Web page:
Hormones & Cycles

Progesterone: Function, Symptoms and more

Progesterone often gets overlooked, but this messenger substance which was only discovered in 1933, plays a key role in controlling your menstrual cycle and getting pregnant. If there is a lack of progesterone, the road to pregnancy can quickly become challenging and even an otherwise stable cycle can get disrupted.

Where is progesterone produced?

Progesterone is mainly produced in the ovaries in the so-called corpus luteum and is therefore also called corpus luteum hormone. The corpus luteum matures after ovulation in the second half of the menstrual cycle and progesterone levels therefore change during the menstrual cycle: In the first half of the cycle (during the follicular phase, so from menstruation to ovulation) the hormone estradiol, which belongs to the estrogens, initially predominates. The concentration of progesterone in the blood is low in this phase. In contrast, it increases in the second half of the cycle, the luteal phase. Estradiol and progesterone interact to control the build-up of the uterine lining in preparation for a possible pregnancy.

At the end of the luteal phase the concentration of progesterone decreases again. As a result, the uterine lining is shed and menstrual bleeding begins. If pregnancy occurs, however, the progesterone concentration continues to rise. After some time, it is mainly the placenta that produces progesterone.

What does progesterone do?

To put it simple, the main function of progesterone is to make you pregnant and to keep you pregnant. Initially, Progesterone primarily affects the uterus as it converts the lining of the uterus in the luteal phase, which affects cells, vessels, glands and cells of the uterine lining. Through this transformation, it is well prepared for the implantation of the fertilized egg and later supplies the embryo with nutrients. During pregnancy, progesterone prevents the development of further eggs and the onset of menstruation. Additionally, Progesterone also stimulates the growth of the mammary glands in your breasts for the release of milk.

Other functions of Progesterone

Bone maintenance: To maintain strong bones, the bone substance is built up and broken down in a controlled manner. In addition to the estrogens, progesterone also strengthens the bones: While estrogens inhibit the breakdown of bone substance, progesterone promotes the formation of new bone substances.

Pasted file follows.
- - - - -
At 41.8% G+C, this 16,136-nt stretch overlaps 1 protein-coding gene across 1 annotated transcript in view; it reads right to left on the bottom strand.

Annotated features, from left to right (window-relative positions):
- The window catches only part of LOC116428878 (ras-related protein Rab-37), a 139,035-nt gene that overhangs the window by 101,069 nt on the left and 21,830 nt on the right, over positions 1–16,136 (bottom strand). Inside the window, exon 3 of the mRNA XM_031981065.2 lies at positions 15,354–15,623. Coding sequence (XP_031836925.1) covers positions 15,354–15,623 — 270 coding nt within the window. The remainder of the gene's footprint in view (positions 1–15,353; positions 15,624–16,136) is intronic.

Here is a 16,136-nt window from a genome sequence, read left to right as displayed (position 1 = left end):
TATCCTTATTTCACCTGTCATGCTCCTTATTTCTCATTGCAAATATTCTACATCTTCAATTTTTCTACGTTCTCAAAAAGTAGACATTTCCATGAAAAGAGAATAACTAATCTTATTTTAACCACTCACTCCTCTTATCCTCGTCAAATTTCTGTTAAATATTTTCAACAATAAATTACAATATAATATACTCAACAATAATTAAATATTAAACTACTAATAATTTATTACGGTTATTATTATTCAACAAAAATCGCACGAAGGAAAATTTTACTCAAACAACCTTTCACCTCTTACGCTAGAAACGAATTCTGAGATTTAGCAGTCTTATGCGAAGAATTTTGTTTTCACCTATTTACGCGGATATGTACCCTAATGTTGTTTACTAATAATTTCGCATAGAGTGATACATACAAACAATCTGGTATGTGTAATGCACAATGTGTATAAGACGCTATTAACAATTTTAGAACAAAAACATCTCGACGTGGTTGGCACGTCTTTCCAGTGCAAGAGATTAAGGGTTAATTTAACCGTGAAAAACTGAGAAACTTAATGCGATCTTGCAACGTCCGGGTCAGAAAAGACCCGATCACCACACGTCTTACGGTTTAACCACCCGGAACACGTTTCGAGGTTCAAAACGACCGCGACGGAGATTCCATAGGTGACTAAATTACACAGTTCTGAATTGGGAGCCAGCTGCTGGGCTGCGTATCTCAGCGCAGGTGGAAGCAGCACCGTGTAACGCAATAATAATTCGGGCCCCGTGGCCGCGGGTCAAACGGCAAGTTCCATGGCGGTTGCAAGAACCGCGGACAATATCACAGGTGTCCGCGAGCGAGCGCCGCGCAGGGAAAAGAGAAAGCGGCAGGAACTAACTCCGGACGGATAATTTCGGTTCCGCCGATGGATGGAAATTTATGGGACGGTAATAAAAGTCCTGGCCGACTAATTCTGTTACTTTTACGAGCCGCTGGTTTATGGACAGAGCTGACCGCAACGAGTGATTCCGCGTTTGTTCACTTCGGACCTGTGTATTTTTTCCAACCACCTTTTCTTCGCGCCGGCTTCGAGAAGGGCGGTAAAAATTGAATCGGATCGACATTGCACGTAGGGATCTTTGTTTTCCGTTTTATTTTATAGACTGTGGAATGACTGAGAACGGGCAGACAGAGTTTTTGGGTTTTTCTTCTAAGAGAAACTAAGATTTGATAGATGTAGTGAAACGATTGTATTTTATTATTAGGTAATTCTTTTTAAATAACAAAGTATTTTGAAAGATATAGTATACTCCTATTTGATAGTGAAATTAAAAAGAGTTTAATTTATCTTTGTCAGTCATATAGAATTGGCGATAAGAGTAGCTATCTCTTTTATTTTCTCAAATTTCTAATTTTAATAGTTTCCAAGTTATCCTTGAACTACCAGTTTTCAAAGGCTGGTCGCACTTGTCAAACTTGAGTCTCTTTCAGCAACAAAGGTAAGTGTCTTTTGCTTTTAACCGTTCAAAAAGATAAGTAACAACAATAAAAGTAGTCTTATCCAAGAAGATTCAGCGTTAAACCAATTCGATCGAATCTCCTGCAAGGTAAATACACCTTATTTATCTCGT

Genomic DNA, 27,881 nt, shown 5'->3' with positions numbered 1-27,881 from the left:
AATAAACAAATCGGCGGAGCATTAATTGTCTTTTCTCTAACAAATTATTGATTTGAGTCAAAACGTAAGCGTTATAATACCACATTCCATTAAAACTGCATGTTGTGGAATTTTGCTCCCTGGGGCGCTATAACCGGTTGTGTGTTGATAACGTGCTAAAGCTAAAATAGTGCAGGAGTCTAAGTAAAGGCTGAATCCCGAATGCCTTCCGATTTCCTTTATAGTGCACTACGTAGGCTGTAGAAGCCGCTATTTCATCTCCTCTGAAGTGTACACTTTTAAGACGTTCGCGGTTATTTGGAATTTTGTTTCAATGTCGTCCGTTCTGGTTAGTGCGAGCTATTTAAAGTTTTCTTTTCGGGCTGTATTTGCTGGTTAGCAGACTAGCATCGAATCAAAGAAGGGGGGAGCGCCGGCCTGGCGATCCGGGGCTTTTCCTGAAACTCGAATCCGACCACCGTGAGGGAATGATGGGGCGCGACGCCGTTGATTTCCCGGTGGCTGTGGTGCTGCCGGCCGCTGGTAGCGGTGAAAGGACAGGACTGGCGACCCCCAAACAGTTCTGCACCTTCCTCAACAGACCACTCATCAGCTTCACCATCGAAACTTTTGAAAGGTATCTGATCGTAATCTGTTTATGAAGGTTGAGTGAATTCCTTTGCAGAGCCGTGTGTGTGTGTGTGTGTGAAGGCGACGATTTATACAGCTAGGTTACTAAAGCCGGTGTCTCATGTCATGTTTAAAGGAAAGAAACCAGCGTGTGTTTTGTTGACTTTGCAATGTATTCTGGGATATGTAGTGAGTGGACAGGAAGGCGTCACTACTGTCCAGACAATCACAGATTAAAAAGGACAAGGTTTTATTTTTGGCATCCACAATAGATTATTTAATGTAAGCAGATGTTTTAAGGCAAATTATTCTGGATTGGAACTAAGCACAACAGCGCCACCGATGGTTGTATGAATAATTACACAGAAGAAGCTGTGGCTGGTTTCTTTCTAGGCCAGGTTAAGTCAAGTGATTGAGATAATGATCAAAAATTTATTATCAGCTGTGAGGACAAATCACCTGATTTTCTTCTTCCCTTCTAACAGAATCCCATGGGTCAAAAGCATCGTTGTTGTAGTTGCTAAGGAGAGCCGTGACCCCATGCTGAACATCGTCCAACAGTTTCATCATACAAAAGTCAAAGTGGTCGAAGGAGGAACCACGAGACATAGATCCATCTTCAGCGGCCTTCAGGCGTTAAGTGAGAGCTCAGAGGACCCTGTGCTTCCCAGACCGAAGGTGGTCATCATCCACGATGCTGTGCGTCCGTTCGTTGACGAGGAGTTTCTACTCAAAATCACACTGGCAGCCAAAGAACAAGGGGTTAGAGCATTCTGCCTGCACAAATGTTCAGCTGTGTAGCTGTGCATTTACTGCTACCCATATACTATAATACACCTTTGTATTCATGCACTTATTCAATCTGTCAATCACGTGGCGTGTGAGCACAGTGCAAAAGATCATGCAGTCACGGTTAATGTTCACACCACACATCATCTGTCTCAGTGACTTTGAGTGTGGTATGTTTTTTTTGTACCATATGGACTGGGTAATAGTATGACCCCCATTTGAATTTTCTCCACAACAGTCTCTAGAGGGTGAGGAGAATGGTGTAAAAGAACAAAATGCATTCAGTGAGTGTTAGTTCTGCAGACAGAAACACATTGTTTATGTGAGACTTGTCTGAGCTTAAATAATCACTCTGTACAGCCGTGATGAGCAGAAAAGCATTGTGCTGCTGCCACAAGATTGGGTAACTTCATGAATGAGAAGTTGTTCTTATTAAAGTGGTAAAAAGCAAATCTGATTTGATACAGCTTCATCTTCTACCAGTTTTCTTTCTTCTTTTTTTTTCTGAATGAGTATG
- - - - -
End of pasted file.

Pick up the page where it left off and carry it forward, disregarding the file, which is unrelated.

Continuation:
Skin & Hair: Progesterone reduces increased concentrations of male sex hormones in women. As a result, the skin texture may become more refined and hair growth improved.

Increased metabolic rate: Furthermore, progesterone stimulates your metabolism. This increases appetite and also your the body temperature increases after ovulation (approx. 0.5 degrees Celsius).

Progesterone acts on the nervous system: In addition, progesterone has positive effects on the nervous system. It relieves anxiety, promotes sleep, relaxes and calms the nervous system. For many women, a lack of progesterone is associated with anxiety, sleep disorders and mood swings.

Progesterone protects your uterus and breasts: Progesterone prevents the stimulating effect of estrogens on the uterine tissue and therefore reduces the risk of adenoids of the uterine lining and protects against uterine cancer. It can also have a protective effect on breasts.

Progesterone throughout your cycle

The progesterone value changes throughout the cycle. In particular, the luteinizing hormone (LH) from the pituitary gland plays an important role here. Initially, the progesterone concentration is low in the first half of the cycle (follicular phase). However, after LH triggers ovulation, the corpus luteum is formed in the second half of the cycle (luteal phase) which releases progesterone. The progesterone level rises accordingly and towards the end of the luteal phase, progesterone levels drop again and menstruation begins.

Low progesterone concentrations are present in the first half of the cycle and after menopause (postmenopause). In contrast, the progesterone level is high in the luteal phase. If a pregnancy occurs, the progesterone concentration continues to rise. In the second half of pregnancy the placenta takes over the production of progesterone: It then produces up to 10 times more progesterone than the corpus luteum produces in the luteal phase. This shows that a high progesterone level is obviously necessary to support a pregnancy. Img

Causes and consequences of progesterone deficiency

In case of progesterone deficiency, the corpus luteum produces too little progesterone. There are several names for this condition:

**-**Corpus luteum weakness,

**-**Corpus luteum insufficiency,

- Luteal phase defect (abbreviated LPD) or

- Luteal phase insufficiency

Causes are, for example, underdeveloped ovaries, cycles without ovulation or disorders of ovulation. A short luteal phase of less than 10 days, for example, is an indication of insufficient progesterone levels. This often results in cycle disorders and a desired pregnancy is difficult to achieve or does not occur at all. In addition, low progesterone levels increase the risk of miscarriage in early pregnancy. Experts therefore recommend that in these cases progesterone should be given to support the pregnancy.

Little progesterone in menopause

A low progesterone concentration is not always associated with a disorder. During menopause, the progesterone level drops naturally and then remains at about 0.2 ng/ml. This is sometimes the cause of typical menopausal symptoms, such as sleep disturbances and mood swings.